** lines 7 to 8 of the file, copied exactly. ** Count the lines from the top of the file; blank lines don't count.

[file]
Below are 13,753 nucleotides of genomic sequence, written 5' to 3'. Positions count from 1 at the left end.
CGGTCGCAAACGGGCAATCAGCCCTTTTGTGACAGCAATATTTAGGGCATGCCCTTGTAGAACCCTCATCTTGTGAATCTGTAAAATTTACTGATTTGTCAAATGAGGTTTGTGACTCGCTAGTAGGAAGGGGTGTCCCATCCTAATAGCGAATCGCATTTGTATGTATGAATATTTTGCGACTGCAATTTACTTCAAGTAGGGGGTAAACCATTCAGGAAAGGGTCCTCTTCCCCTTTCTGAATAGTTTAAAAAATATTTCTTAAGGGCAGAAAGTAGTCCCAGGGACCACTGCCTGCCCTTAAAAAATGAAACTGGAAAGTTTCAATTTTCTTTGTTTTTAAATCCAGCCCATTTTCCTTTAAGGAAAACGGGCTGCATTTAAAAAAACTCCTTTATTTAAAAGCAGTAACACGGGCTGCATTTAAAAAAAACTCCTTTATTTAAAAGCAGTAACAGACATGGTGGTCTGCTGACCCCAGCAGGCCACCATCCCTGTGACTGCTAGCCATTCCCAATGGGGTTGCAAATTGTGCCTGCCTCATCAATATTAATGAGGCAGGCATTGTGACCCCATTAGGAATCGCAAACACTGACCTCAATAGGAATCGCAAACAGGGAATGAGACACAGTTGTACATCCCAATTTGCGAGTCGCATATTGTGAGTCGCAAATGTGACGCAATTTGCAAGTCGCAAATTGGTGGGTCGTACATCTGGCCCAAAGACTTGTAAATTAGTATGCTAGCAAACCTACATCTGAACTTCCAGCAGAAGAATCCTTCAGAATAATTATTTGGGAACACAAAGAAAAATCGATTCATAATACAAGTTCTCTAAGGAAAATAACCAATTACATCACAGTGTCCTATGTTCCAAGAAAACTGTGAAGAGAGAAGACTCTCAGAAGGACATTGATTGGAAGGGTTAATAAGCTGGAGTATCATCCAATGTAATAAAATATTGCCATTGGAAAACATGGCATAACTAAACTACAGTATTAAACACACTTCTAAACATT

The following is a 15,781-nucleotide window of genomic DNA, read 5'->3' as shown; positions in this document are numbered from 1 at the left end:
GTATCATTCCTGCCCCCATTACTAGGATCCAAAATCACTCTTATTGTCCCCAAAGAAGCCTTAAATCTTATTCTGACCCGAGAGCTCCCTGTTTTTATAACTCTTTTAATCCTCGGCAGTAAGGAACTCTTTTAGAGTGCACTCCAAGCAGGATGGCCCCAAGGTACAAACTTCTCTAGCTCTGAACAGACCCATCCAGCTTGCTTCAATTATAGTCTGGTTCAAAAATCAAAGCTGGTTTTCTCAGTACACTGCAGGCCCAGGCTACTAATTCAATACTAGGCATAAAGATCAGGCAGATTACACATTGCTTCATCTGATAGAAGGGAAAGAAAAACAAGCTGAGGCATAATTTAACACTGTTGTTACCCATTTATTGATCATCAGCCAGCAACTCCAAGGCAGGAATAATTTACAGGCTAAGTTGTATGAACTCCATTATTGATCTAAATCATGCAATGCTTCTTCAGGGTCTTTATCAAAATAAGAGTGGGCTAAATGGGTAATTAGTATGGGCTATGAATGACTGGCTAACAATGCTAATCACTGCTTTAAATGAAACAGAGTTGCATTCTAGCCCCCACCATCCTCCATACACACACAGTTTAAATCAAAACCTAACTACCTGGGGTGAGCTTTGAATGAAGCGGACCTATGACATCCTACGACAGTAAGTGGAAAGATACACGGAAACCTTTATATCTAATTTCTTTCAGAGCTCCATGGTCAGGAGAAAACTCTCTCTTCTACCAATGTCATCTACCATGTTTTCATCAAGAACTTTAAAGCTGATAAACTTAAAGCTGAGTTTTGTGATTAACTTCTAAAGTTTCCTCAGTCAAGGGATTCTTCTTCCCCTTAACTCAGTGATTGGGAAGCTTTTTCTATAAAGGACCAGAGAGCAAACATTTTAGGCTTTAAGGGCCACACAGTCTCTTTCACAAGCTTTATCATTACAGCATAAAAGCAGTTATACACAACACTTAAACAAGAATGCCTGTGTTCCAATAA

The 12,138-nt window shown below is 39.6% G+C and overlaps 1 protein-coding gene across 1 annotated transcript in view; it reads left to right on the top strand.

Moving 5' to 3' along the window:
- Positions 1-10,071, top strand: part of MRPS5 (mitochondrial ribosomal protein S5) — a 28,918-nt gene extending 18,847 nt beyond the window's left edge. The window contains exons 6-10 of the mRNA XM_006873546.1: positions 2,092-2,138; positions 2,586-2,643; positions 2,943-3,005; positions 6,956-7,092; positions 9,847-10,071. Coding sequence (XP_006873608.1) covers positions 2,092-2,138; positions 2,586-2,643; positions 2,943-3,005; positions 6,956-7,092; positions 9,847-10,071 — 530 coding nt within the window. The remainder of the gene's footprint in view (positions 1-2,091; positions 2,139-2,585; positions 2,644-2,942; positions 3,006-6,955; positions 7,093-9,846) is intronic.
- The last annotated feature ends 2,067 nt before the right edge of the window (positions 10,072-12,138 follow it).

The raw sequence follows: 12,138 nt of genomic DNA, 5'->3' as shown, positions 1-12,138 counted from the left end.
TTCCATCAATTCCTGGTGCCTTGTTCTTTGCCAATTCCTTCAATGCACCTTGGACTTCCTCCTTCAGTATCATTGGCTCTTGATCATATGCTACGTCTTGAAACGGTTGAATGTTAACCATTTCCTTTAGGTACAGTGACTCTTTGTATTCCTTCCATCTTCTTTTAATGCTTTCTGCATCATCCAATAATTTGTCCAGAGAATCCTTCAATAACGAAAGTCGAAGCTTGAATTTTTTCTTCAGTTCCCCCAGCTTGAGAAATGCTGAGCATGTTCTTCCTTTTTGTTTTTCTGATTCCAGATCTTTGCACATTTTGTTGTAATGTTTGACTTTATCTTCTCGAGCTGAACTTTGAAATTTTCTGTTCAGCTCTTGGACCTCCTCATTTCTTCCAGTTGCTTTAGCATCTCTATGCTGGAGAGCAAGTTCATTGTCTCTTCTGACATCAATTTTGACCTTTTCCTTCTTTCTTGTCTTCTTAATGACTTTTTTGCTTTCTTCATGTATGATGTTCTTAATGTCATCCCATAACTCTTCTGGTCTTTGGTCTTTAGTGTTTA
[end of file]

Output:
- Positions 1-10,071, top strand: part of MRPS5 (mitochondrial ribosomal protein S5) — a 28,918-nt gene extending 18,847 nt beyond the window's left edge. The window contains exons 6-10 of the mRNA XM_006873546.1: positions 2,092-2,138; positions 2,586-2,643; positions 2,943-3,005; positions 6,956-7,092; positions 9,847-10,071. Coding sequence (XP_006873608.1) covers positions 2,092-2,138; positions 2,586-2,643; positions 2,943-3,005; positions 6,956-7,092; positions 9,847-10,071 — 530 coding nt within the window. The remainder of the gene's footprint in view (positions 1-2,091; positions 2,139-2,585; positions 2,644-2,942; positions 3,006-6,955; positions 7,093-9,846) is intronic.
- The last annotated feature ends 2,067 nt before the right edge of the window (positions 10,072-12,138 follow it).